By William Elliott, MD, FACP, and James Chan, PharmD, PhD
Dr. Elliott is Medical Director, Pharmacy, Northern California Kaiser Permanente, and Assistant Clinical Professor of Medicine, University of California, San Francisco. Dr. Chan is Pharmacy Quality and Outcomes Manager, Kaiser Permanente, Oakland, CA
Drs. Elliott and Chan report no financial relationships relevant to this field of study.
The FDA has approved a fixed-dose combination of elvitegravir (EVG), cobicistat (COBI), emtricitabine (FTC), and tenofovir alafenamide (TAF) for the treatment of HIV-1 infections. TAF is a new prodrug for tenofovir, which is metabolized to tenofovir-diphosphate (TFV-DP). The fixed combination is marketed by Gilead as Genvoya.
EVG/COBI/FTC/TAF is indicated as a complete regimen for the treatment of HIV-1 infections in adults and pediatric patients ≥ 12 years of age.1 It can be used as initial treatment or as replacement therapy for patients who are virologically suppressed. Virological suppression is defined as HIV-1 RNA < 50 copies/mL on a stable regimen for at least 6 months.
The dosage is one tablet orally once daily with food.1 Each tablet contains EVG (150 mg), COBI (150 mg), FTC (200 mg), and TAF (10 mg).
TAF provides lower plasma levels but higher intracellular tenofovir levels compared with another prodrug tenofovir disoproxil fumarate (TDF).2 TAF may be associated with reduced renal toxicity and less effect on bone mineral density (BMD).1,3
TAF is associated with greater increase in total cholesterol, LDL-cholesterol, and triglycerides.3
The safety and efficacy of EVG/COBI/FTC/TAF was assessed in five studies.1 Two were 48-week randomized, non-inferiority studies compared to EVGF/COBI/FTC/TDF. One study included virologically suppressed adults maintained on Atripla, Truvada + atazanavir + cobicistat or ritonavir, or EVG/COBI/FTC/TAF. A third study compared EVG/COBI/FTC/TAF to EVG/COBI/FTC/TDF in adults with renal impairment, and a fourth evaluated treatment-naïve adolescents. In the first two studies, treatment-naïve subjects (n = 1733) with a mean baseline HIV-1 RNA of 4.5 log10 copies per mL were randomized to EVG/COBI/FTC/TAF or EVG/COBI/FTC/TDF. Virological outcome (HIV-1 RNA < 50) was 92% for the TAF-regimen and 90% for the TDF-regimen. For virologically suppressed subjects, those randomized to the TAF-regimen (n = 799) had a virological outcome of 96% at week 48 compared to 93% for those who remained on their original regimen (n = 397). Similar results were observed at week 24 for subjects with renal impairment (n = 248), for both treatment-naïve or virologically suppressed subjects. Virological outcome in treatment-naïve adolescent subjects (n = 23) was 91% at week 24. The regimens had different effect on BMD. In the parallel study, there was a mean BMD change of -1.30% from baseline for the TAF-regimen compared to -2.86% for the TDF-regimen at the lumbar spine and -0.66% compared to -2.95%, respectively, at the total hip. In the switch study, BMD at lumbar spine and total hip increased by 1.86% and 1.95%, respectively, for those switched to the TAF-regimen and showed a slight decrease (-0.11% and -0.14%) when continued on their baseline regimen. The TAF-regimen showed a 30 mg/dL increase from baseline in total cholesterol compared to 13 mg/dL for the TDF-regimen (+18.5 vs 7.8%). LDL cholesterol increased by 14.4% vs 2.8%. Triglycerides increased by 25.7% vs 8.4%.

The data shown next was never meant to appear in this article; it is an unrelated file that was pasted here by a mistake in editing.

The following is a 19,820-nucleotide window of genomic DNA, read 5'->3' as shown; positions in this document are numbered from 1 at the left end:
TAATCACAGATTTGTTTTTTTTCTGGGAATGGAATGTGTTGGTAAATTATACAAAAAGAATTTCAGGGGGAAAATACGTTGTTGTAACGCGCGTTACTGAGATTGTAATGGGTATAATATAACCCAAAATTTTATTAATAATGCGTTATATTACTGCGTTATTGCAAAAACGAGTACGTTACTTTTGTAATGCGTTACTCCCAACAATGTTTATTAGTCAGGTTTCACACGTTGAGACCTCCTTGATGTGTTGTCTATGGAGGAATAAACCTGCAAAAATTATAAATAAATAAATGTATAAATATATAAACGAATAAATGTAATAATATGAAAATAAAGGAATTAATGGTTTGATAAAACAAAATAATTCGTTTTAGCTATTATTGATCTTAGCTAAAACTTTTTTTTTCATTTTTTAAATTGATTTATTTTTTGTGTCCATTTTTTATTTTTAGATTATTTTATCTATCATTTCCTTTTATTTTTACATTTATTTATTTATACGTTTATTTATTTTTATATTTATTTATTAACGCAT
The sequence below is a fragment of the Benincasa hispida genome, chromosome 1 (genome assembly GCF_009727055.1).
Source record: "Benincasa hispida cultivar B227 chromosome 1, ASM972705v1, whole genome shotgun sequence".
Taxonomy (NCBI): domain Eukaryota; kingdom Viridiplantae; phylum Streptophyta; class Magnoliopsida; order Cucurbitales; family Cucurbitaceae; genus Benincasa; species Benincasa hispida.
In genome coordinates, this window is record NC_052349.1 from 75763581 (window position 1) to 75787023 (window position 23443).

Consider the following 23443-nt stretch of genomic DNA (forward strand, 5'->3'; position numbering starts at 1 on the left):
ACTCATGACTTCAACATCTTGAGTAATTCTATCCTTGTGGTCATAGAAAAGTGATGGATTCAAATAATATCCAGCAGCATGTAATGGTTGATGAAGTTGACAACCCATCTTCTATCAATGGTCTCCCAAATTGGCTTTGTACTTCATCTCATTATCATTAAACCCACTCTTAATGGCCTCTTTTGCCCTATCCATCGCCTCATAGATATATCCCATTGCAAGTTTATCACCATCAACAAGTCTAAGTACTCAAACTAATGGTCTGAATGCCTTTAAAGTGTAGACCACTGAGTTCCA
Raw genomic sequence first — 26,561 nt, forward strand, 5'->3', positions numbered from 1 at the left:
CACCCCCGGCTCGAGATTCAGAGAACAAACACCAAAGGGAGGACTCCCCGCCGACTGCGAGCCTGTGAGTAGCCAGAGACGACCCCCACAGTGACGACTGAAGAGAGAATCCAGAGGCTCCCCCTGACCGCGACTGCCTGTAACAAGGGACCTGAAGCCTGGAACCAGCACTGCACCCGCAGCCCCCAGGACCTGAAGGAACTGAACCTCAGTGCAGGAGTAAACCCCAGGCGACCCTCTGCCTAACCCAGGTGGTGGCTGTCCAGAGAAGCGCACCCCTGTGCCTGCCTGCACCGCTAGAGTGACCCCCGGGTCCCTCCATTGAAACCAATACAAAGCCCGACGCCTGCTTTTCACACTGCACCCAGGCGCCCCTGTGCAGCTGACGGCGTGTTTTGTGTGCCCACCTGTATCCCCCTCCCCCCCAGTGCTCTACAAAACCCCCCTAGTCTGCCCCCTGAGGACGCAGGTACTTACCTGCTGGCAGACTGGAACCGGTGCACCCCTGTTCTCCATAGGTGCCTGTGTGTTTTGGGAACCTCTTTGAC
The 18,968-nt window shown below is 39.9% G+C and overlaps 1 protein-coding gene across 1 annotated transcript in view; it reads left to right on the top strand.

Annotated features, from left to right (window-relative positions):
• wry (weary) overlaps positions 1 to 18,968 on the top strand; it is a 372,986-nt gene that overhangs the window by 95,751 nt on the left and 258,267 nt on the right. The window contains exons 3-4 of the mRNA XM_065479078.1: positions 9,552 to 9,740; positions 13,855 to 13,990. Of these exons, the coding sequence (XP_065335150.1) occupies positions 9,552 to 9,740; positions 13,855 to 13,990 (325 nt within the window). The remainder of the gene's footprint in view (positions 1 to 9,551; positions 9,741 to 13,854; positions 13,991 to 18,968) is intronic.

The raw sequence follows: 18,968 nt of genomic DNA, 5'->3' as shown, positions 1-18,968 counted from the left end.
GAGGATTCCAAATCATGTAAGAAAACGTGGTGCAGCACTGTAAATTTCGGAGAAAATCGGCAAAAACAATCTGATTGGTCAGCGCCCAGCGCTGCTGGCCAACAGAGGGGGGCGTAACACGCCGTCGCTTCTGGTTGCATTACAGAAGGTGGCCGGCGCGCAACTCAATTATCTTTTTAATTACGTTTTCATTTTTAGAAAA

EVG/COBI/FTC/TAF provides an alternative to EVG/COBI/FTC/TDF. Currently, the latter is one of the recommended, complete, fixed-dose regimens for initial therapy with CrCl >70 mgL/min.5 EVG/COBI/FTC/TAF is an alternative with a potentially improved safety profile and is also approved for use in patients with CrCl > 30 mL/min. The cost of EVG/COBI/FTC/TAF is the same as EVG/COBI/FTC/TDF: $2577.66 for a 30-day supply.
- Genvoya Prescribing Information. Gilead Sciences. November 2015.
- Markowitz M, et al. Phase I/II study of the pharmacokinetics, safety and antiretroviral activity of tenofovir alafenamide, a new prodrug of the HIV reverse transcriptase inhibitor tenofovir, in HIV-infected adults. J Antimicrob Chemother 2014;69:1362-1369.
- U.S. Food and Drug Administration. FDA approved drug products. Available at: http://www.accessdata.fda.gov/scripts/cder/drugsatfda/index.cfm?fuseaction=Search.Label_ApprovalHistory#labelinfo. Accessed Dec. 30, 2015.
- Sax PE, et al. Tenofovir alafenamide versus tenofovir disoproxil fumarate, coformulated with elvitegravir, cobicistat, and emtricitabine, for initial treatment of HIV-1 infection: Two randomised, double-blind, phase 3, non-inferiority trials. Lancet 2015;385:2606-2615.
- AIDSinfo. Federally approved HIV/AIDS medical practice guidelines. Available at: http://aidsinfo.nih.gov/guidelines. Accessed Jan. 2, 2016.